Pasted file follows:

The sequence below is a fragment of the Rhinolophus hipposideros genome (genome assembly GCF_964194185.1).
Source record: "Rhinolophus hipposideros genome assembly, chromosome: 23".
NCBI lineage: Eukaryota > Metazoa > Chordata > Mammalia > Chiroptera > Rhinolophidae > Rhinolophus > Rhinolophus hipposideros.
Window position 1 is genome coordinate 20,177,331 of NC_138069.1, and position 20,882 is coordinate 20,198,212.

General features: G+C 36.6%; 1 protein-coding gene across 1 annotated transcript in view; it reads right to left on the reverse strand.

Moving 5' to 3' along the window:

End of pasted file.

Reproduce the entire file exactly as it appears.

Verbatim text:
The sequence below is a fragment of the Rhinolophus hipposideros genome (genome assembly GCF_964194185.1).
Source record: "Rhinolophus hipposideros genome assembly, chromosome: 23".
NCBI lineage: Eukaryota > Metazoa > Chordata > Mammalia > Chiroptera > Rhinolophidae > Rhinolophus > Rhinolophus hipposideros.
Window position 1 is genome coordinate 20,177,331 of NC_138069.1, and position 20,882 is coordinate 20,198,212.

General features: G+C 36.6%; 1 protein-coding gene across 1 annotated transcript in view; it reads right to left on the reverse strand.

Moving 5' to 3' along the window: